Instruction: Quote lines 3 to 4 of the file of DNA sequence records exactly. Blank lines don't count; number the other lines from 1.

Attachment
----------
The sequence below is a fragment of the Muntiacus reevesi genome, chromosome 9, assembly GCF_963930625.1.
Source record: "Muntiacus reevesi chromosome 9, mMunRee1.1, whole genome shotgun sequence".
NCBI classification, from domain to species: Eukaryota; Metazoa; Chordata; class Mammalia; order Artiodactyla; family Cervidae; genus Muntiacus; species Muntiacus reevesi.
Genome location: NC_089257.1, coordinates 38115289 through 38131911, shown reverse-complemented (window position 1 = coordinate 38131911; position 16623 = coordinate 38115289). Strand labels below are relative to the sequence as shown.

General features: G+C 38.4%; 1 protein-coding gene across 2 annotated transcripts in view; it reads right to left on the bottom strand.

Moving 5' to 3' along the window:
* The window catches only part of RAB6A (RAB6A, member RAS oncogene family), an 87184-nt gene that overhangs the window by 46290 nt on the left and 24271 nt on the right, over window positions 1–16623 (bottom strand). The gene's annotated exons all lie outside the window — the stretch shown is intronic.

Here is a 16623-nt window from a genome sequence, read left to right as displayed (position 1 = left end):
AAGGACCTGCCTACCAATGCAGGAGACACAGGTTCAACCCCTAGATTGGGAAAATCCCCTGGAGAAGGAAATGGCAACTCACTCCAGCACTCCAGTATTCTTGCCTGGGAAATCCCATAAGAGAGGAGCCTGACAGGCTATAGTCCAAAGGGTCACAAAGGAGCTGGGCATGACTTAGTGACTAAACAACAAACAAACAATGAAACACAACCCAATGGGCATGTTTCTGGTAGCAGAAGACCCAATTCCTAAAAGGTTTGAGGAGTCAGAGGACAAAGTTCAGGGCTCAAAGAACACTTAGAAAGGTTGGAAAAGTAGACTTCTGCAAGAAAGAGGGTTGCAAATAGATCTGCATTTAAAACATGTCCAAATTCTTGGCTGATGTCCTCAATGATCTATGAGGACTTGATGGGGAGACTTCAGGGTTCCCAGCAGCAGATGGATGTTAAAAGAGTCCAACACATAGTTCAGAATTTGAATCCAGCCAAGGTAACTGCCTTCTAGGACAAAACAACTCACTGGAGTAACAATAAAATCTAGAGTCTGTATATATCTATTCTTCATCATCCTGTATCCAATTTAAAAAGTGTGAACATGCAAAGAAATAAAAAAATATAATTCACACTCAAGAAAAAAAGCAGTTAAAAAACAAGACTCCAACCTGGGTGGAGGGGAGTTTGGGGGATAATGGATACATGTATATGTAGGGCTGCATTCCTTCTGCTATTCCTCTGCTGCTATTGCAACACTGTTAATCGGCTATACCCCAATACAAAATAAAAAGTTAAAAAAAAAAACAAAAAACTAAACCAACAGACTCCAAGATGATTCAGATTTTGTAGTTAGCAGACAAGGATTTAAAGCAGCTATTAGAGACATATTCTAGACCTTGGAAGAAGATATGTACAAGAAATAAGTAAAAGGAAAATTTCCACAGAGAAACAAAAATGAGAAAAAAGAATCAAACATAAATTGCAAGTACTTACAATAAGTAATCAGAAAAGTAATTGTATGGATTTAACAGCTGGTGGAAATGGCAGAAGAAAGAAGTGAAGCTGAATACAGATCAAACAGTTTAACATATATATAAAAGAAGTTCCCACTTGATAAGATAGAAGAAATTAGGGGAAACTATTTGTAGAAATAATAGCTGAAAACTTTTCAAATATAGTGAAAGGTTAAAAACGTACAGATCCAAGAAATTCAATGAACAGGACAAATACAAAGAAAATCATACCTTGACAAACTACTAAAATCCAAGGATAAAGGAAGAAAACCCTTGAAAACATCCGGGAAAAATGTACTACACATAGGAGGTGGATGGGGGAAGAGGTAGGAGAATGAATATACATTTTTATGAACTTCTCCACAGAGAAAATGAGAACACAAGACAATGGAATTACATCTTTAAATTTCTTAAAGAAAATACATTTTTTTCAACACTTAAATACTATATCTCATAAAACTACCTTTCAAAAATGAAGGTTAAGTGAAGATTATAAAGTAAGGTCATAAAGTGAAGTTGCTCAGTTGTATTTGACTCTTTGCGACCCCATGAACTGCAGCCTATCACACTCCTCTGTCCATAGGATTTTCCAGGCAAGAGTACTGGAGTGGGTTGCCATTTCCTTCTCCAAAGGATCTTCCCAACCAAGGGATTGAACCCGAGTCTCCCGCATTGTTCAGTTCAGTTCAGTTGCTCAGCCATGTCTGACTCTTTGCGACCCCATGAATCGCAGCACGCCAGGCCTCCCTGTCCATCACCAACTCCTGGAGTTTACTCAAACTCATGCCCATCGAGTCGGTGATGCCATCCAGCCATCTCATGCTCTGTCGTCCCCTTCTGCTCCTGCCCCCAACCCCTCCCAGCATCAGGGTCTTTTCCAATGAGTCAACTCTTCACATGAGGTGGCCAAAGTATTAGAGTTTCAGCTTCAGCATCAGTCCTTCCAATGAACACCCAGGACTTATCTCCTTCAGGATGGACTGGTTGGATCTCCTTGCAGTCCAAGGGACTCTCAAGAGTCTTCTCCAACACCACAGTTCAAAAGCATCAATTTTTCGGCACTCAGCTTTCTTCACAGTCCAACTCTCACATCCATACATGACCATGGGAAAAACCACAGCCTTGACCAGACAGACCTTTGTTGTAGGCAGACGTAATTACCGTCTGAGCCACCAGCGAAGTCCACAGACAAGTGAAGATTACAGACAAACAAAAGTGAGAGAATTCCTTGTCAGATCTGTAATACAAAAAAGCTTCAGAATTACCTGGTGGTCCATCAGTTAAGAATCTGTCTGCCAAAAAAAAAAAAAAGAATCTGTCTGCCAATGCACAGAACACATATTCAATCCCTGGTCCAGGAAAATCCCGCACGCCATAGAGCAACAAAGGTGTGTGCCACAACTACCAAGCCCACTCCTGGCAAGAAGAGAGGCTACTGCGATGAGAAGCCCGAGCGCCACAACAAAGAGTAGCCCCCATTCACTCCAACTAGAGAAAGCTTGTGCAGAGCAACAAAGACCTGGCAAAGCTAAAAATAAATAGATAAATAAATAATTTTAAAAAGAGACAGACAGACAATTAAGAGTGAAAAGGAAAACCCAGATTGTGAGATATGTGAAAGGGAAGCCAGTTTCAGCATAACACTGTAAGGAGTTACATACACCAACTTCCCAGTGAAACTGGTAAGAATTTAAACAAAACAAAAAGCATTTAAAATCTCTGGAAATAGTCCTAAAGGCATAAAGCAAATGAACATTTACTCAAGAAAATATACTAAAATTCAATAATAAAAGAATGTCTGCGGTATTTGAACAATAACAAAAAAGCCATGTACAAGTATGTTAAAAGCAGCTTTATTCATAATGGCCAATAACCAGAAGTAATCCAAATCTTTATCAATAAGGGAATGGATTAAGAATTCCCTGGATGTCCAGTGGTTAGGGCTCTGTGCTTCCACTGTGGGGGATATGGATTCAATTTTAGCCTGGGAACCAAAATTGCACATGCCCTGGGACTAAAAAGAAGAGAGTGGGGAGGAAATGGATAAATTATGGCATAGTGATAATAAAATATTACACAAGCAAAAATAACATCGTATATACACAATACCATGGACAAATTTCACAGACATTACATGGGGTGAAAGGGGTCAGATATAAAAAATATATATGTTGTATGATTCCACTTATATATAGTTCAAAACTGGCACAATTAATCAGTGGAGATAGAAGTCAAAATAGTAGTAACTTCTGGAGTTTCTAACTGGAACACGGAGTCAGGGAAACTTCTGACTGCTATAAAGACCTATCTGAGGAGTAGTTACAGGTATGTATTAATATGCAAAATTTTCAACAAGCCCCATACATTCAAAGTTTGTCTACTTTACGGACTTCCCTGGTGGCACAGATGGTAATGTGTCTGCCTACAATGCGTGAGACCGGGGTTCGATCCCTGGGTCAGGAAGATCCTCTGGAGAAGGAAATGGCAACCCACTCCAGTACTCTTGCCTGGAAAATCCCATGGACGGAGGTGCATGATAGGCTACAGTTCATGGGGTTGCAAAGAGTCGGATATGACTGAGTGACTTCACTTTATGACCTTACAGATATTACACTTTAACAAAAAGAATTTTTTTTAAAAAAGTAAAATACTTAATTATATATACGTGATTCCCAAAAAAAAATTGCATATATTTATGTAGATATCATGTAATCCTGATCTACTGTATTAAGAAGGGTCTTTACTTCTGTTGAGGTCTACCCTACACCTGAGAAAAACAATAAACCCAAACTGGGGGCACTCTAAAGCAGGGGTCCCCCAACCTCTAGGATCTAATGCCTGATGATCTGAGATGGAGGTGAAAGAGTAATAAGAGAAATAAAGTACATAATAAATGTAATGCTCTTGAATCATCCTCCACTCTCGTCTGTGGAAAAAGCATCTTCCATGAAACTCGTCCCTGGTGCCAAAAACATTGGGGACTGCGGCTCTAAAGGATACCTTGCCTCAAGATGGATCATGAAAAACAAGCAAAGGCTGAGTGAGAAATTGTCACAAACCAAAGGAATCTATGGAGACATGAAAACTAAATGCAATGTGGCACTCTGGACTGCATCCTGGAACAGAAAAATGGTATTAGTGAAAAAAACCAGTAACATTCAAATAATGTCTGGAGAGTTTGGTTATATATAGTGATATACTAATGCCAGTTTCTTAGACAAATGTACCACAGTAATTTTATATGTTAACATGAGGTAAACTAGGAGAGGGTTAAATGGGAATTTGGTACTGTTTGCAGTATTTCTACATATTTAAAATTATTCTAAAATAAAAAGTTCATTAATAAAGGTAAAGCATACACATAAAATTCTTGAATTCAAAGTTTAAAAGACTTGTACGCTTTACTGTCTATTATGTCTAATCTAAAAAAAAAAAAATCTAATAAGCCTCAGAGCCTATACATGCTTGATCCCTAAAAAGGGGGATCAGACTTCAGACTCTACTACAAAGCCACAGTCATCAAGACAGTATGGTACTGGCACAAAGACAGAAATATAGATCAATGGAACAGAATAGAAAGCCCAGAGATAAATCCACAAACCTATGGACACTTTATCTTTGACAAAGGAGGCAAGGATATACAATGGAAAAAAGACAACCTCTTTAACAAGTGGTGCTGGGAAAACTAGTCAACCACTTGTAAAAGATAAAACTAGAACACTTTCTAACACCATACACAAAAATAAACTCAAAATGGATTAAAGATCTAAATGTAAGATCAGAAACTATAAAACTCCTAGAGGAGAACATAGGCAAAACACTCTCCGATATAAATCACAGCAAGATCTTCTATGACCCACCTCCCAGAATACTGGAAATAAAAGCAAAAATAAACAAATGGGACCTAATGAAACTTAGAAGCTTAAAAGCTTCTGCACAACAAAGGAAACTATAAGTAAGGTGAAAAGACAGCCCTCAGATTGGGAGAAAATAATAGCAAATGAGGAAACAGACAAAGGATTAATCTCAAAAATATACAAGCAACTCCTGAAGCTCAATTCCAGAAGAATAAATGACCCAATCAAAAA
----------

NCBI classification, from domain to species: Eukaryota; Metazoa; Chordata; class Mammalia; order Artiodactyla; family Cervidae; genus Muntiacus; species Muntiacus reevesi.
Genome location: NC_089257.1, coordinates 38115289 through 38131911, shown reverse-complemented (window position 1 = coordinate 38131911; position 16623 = coordinate 38115289). Strand labels below are relative to the sequence as shown.